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Following the success of the Harry Potter film series, producer David Heyman has been spreading his wings, producing movies like Gravity and Testament of Youth. Now he has found another series of British children books, Michael Bond’s Paddington Bear, to adapt and with director/co-writer Paul King, gives us a delightful treat for the whole family.
In Deepest, Darkest Peru an explorer (Tim Downie) for the Royal Geographic Society discover a species of highly intelligent bears. The explorer teaches them English, shows them the delights of marmalade, which gives a bear all the vitamins they need and offers them a place to stay if they ever go to London. Many years later the bears are old and they have an excitable if accident prone nephew (Ben Whishaw). After an Earthquake devastates their forest the young bear goes to London to find the explorer when he is taken in by the Brown family after finding him alone on Paddington train station – despite Mr. Brown’s (Hugh Bonneville) objections. As the family searches for the explorer, the curator of the Natural History Museum, Millicent (Nicole Kidman) is determined to make the bear into an exhibit when she hears rumors that the bear is in London.
Paddington is great family entertainment, being able to please adults and children, fans of books and newcomers. King, and co-writer Hamish McColl, keep the characteristics that make Paddington such a loveable character and transport him to the 21st Century. There is plenty of slapstick humor due to Paddington being accident prone and being unaccustomed to live with modern appliances and behaviors. There are big set pieces throughout as Paddington causes havoc in the Brown household, on the streets and in government buildings. There is the occasional gag aimed solely at children, but for the most part the physical humor is broad.
It is not just a physical and visual comedy, Paddington has some great dialogue and jokes. The humor is quirky and very British with many of the jokes being about British and English culture and general Britishness. A particular favorite are jokes about the rain because it is true people in Britain will talk about the weather. And like the slapstick humor that is aimed at children. There are verbal jokes for adults, which are still clean and there are references to movies like Mission: Impossible and Indiana Jones.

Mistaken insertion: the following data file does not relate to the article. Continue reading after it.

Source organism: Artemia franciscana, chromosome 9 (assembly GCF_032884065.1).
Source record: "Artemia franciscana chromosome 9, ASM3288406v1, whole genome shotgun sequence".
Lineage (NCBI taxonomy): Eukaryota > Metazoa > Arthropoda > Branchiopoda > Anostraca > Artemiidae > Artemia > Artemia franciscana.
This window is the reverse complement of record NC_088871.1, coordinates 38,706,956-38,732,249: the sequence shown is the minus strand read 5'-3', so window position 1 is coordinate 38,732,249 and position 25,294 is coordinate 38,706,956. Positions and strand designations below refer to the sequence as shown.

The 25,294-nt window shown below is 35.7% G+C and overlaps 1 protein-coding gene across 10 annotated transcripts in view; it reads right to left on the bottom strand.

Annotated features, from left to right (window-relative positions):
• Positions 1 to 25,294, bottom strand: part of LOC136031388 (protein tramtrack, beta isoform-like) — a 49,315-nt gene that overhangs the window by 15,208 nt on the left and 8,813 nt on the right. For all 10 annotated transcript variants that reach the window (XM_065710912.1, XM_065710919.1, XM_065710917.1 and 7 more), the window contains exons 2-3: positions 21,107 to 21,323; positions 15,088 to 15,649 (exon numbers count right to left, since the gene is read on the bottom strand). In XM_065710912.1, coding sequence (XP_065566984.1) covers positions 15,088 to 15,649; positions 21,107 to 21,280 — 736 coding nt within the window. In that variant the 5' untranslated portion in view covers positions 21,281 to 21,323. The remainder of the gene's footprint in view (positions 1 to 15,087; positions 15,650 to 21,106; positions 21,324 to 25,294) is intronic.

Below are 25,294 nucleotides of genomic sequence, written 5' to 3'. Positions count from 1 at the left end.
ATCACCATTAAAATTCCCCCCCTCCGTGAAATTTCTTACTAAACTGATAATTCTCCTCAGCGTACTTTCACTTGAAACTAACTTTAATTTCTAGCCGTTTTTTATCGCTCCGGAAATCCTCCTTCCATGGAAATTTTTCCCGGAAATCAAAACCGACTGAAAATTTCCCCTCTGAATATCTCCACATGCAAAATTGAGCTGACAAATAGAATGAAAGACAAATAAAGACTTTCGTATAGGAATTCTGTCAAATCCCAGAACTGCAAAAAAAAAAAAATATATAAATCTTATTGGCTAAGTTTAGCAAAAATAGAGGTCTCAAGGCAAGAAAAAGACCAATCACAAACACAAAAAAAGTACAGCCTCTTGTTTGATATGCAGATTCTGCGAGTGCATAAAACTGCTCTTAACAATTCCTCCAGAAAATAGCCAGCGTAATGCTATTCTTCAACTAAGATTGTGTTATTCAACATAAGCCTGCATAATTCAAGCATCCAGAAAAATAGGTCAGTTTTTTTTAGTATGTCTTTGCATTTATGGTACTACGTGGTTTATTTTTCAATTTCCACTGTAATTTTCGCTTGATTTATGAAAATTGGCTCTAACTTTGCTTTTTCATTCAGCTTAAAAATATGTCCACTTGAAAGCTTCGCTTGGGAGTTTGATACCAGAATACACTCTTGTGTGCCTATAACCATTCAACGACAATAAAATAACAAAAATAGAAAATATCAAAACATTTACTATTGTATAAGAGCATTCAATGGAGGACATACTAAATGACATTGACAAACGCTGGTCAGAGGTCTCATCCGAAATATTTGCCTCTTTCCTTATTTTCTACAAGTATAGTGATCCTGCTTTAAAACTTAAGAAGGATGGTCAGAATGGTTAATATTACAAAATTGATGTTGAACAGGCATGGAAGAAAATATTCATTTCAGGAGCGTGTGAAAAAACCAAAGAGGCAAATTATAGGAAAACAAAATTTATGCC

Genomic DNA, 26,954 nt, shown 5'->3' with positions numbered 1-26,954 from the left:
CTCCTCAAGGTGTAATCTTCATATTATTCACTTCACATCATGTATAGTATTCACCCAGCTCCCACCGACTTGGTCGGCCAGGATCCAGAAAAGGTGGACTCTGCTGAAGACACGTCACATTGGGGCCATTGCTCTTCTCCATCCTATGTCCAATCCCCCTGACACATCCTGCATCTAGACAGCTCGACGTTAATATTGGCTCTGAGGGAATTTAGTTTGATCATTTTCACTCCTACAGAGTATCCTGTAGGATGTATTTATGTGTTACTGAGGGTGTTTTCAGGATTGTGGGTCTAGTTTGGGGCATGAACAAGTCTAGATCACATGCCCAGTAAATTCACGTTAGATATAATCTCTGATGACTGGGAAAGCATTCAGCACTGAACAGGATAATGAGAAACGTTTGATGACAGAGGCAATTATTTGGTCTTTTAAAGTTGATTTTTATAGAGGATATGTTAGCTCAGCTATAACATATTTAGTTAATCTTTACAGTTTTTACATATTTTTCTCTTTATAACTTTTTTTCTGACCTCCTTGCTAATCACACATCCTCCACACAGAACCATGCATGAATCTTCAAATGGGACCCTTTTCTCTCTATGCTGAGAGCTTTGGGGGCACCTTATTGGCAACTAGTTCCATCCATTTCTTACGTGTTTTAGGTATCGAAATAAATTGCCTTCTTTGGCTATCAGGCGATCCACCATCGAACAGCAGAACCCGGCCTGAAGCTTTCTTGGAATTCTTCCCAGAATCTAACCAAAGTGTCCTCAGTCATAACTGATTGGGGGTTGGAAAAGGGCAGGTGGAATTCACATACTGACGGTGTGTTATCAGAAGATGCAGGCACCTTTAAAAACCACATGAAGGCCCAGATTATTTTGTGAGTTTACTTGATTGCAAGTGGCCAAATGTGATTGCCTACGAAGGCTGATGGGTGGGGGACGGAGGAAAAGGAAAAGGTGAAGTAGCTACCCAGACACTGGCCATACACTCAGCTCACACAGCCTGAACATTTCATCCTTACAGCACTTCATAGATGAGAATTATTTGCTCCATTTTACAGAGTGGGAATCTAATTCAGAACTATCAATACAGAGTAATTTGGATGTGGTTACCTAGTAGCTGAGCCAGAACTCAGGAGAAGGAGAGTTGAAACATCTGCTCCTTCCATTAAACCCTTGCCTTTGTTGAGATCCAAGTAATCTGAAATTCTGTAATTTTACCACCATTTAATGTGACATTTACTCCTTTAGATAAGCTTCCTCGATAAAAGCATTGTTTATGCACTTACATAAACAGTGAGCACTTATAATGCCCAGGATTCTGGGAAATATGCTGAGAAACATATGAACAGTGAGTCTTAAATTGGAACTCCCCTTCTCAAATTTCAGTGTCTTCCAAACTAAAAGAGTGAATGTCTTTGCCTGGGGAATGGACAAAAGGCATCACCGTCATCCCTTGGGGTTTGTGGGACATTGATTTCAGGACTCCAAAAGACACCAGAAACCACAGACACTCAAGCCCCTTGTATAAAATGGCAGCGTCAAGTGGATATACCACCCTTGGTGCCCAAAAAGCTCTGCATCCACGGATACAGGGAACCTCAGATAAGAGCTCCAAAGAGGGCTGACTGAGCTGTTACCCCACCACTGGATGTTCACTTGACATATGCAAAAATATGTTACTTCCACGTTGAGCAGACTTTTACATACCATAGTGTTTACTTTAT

Paddington is Paul King’s most mainstream effort to date, his previous work efforts being the indie comedy Bunny and the Bull and cult TV series The Mighty Boosh. He had to make a more family friendly, approachable movie, but his surreal direction and quirky, off-beat sense of humor is ever presence throughout the movie. King’s style is showcased in the movie, from the newsreel to dream sequences to visualising events around the house using a doll house to show events in the Brown house. There are many visual flourishes throughout the movie used for dramatic and comic effect and acts as a showcase of London.
At times Paddington plays like a live-action Aardman movie, mixing great set-pieces like the chase on Portobello Road and excellent verbal jokes that appeal to all ages. It is a treat if you are a fan of Aardman’s work. Some parts of the story share a similarity with Pixar’s Up, though going into more details risks spoilers for both movies.
Though Paddington is a very funny movie, its actual story and plot points are extremely predictable: it is standard screenwriting. One character even spells out the theme that the family need Paddington as much as he needs them. The twists have been done before and it is very simple on that level. The people of London seem very relaxed about a small bear with the ability to speak walking around a major city.
King and Heyman assemble a talented cast of mostly British actors, Bonneville, Sally Hawkins, Julie Walters, Peter Capaldi and Kidman. Ben Whishaw replaced Colin Firth as the voice of Paddington and he was a better fit, having a youthful voice, being very polite and occasionally overwhelmed, though he has terrible table manners. Kidman was having fun as the villainess with her abilities with climbing ropes and a tranquilizer gun. It is strange to hear the very Scottish Capaldi speak in a London accent.
There was a minor controversy in the UK that Paddington earned a PG rating instead of a U (the British equivalent to the G rating) because of sexual innuendo. All it was is some minor flirting, nothing more.
Paddington is a funny movie that will please the young and old alike and it would not be surprising that we will see more of the bear in his red hat and blue duffle coat. A must see if you are a lover of all things British.